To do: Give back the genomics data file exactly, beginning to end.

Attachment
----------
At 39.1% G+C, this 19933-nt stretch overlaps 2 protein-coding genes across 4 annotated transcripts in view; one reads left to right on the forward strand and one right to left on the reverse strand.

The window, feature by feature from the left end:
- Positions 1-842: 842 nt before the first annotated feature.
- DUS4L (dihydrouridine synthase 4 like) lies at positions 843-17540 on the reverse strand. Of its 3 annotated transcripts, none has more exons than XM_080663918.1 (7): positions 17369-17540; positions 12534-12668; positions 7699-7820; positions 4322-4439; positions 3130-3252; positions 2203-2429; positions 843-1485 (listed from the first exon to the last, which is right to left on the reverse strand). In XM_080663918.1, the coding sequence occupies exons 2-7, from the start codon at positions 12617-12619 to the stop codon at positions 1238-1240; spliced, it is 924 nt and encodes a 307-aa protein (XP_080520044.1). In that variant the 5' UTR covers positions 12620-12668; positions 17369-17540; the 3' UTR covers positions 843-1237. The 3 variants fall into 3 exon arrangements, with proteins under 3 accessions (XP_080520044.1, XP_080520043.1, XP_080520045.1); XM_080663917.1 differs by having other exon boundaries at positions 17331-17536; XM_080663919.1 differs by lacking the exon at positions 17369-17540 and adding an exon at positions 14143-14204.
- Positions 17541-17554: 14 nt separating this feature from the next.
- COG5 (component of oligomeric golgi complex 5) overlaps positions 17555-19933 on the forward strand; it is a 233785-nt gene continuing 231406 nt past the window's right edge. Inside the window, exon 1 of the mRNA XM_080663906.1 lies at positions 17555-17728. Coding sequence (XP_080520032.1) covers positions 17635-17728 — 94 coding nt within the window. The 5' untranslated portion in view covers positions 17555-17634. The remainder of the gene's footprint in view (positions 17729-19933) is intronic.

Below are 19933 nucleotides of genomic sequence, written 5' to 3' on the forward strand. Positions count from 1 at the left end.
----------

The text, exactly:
At 39.1% G+C, this 19933-nt stretch overlaps 2 protein-coding genes across 4 annotated transcripts in view; one reads left to right on the forward strand and one right to left on the reverse strand.

The window, feature by feature from the left end:
- Positions 1-842: 842 nt before the first annotated feature.
- DUS4L (dihydrouridine synthase 4 like) lies at positions 843-17540 on the reverse strand. Of its 3 annotated transcripts, none has more exons than XM_080663918.1 (7): positions 17369-17540; positions 12534-12668; positions 7699-7820; positions 4322-4439; positions 3130-3252; positions 2203-2429; positions 843-1485 (listed from the first exon to the last, which is right to left on the reverse strand). In XM_080663918.1, the coding sequence occupies exons 2-7, from the start codon at positions 12617-12619 to the stop codon at positions 1238-1240; spliced, it is 924 nt and encodes a 307-aa protein (XP_080520044.1). In that variant the 5' UTR covers positions 12620-12668; positions 17369-17540; the 3' UTR covers positions 843-1237. The 3 variants fall into 3 exon arrangements, with proteins under 3 accessions (XP_080520044.1, XP_080520043.1, XP_080520045.1); XM_080663917.1 differs by having other exon boundaries at positions 17331-17536; XM_080663919.1 differs by lacking the exon at positions 17369-17540 and adding an exon at positions 14143-14204.
- Positions 17541-17554: 14 nt separating this feature from the next.
- COG5 (component of oligomeric golgi complex 5) overlaps positions 17555-19933 on the forward strand; it is a 233785-nt gene continuing 231406 nt past the window's right edge. Inside the window, exon 1 of the mRNA XM_080663906.1 lies at positions 17555-17728. Coding sequence (XP_080520032.1) covers positions 17635-17728 — 94 coding nt within the window. The 5' untranslated portion in view covers positions 17555-17634. The remainder of the gene's footprint in view (positions 17729-19933) is intronic.

Below are 19933 nucleotides of genomic sequence, written 5' to 3' on the forward strand. Positions count from 1 at the left end.